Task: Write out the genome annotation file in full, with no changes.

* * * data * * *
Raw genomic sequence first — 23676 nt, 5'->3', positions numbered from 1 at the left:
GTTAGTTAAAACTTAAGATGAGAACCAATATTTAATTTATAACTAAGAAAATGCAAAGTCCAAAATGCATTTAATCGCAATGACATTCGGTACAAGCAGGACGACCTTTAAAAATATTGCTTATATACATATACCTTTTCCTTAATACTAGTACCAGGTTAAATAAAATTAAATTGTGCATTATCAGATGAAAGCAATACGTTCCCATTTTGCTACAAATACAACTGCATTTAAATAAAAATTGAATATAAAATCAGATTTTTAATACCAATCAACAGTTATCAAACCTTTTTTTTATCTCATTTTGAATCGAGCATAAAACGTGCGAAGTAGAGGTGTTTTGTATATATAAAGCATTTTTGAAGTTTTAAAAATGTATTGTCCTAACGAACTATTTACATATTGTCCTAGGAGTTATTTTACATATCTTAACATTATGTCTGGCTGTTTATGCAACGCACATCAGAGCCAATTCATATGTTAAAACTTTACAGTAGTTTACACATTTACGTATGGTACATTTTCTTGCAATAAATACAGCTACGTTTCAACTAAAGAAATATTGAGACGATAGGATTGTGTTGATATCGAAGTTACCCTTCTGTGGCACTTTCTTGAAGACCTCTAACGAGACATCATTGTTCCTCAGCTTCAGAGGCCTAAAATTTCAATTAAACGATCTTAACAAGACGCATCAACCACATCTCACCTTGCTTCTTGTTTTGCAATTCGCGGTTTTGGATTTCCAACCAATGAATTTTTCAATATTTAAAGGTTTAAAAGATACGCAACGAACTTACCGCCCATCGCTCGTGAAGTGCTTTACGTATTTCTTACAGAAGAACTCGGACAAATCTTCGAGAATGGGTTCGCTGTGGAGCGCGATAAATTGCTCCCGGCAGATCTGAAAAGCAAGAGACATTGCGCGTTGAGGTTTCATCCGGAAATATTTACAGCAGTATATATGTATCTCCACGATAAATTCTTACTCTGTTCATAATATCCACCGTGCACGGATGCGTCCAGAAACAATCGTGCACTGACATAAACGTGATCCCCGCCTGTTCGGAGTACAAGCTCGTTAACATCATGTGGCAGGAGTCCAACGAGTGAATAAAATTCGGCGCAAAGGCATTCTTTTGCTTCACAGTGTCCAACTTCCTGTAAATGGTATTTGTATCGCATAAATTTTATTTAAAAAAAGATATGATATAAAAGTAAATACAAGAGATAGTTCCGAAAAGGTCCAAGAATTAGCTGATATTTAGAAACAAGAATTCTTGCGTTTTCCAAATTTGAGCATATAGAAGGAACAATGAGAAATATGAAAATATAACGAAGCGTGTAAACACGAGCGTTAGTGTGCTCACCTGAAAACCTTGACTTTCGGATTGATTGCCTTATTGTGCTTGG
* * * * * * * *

Raw genomic sequence first — 23676 nt, 5'->3', positions numbered from 1 at the left:
GTTAGTTAAAACTTAAGATGAGAACCAATATTTAATTTATAACTAAGAAAATGCAAAGTCCAAAATGCATTTAATCGCAATGACATTCGGTACAAGCAGGACGACCTTTAAAAATATTGCTTATATACATATACCTTTTCCTTAATACTAGTACCAGGTTAAATAAAATTAAATTGTGCATTATCAGATGAAAGCAATACGTTCCCATTTTGCTACAAATACAACTGCATTTAAATAAAAATTGAATATAAAATCAGATTTTTAATACCAATCAACAGTTATCAAACCTTTTTTTTATCTCATTTTGAATCGAGCATAAAACGTGCGAAGTAGAGGTGTTTTGTATATATAAAGCATTTTTGAAGTTTTAAAAATGTATTGTCCTAACGAACTATTTACATATTGTCCTAGGAGTTATTTTACATATCTTAACATTATGTCTGGCTGTTTATGCAACGCACATCAGAGCCAATTCATATGTTAAAACTTTACAGTAGTTTACACATTTACGTATGGTACATTTTCTTGCAATAAATACAGCTACGTTTCAACTAAAGAAATATTGAGACGATAGGATTGTGTTGATATCGAAGTTACCCTTCTGTGGCACTTTCTTGAAGACCTCTAACGAGACATCATTGTTCCTCAGCTTCAGAGGCCTAAAATTTCAATTAAACGATCTTAACAAGACGCATCAACCACATCTCACCTTGCTTCTTGTTTTGCAATTCGCGGTTTTGGATTTCCAACCAATGAATTTTTCAATATTTAAAGGTTTAAAAGATACGCAACGAACTTACCGCCCATCGCTCGTGAAGTGCTTTACGTATTTCTTACAGAAGAACTCGGACAAATCTTCGAGAATGGGTTCGCTGTGGAGCGCGATAAATTGCTCCCGGCAGATCTGAAAAGCAAGAGACATTGCGCGTTGAGGTTTCATCCGGAAATATTTACAGCAGTATATATGTATCTCCACGATAAATTCTTACTCTGTTCATAATATCCACCGTGCACGGATGCGTCCAGAAACAATCGTGCACTGACATAAACGTGATCCCCGCCTGTTCGGAGTACAAGCTCGTTAACATCATGTGGCAGGAGTCCAACGAGTGAATAAAATTCGGCGCAAAGGCATTCTTTTGCTTCACAGTGTCCAACTTCCTGTAAATGGTATTTGTATCGCATAAATTTTATTTAAAAAAAGATATGATATAAAAGTAAATACAAGAGATAGTTCCGAAAAGGTCCAAGAATTAGCTGATATTTAGAAACAAGAATTCTTGCGTTTTCCAAATTTGAGCATATAGAAGGAACAATGAGAAATATGAAAATATAACGAAGCGTGTAAACACGAGCGTTAGTGTGCTCACCTGAAAACCTTGACTTTCGGATTGATTGCCTTATTGTGCTTGG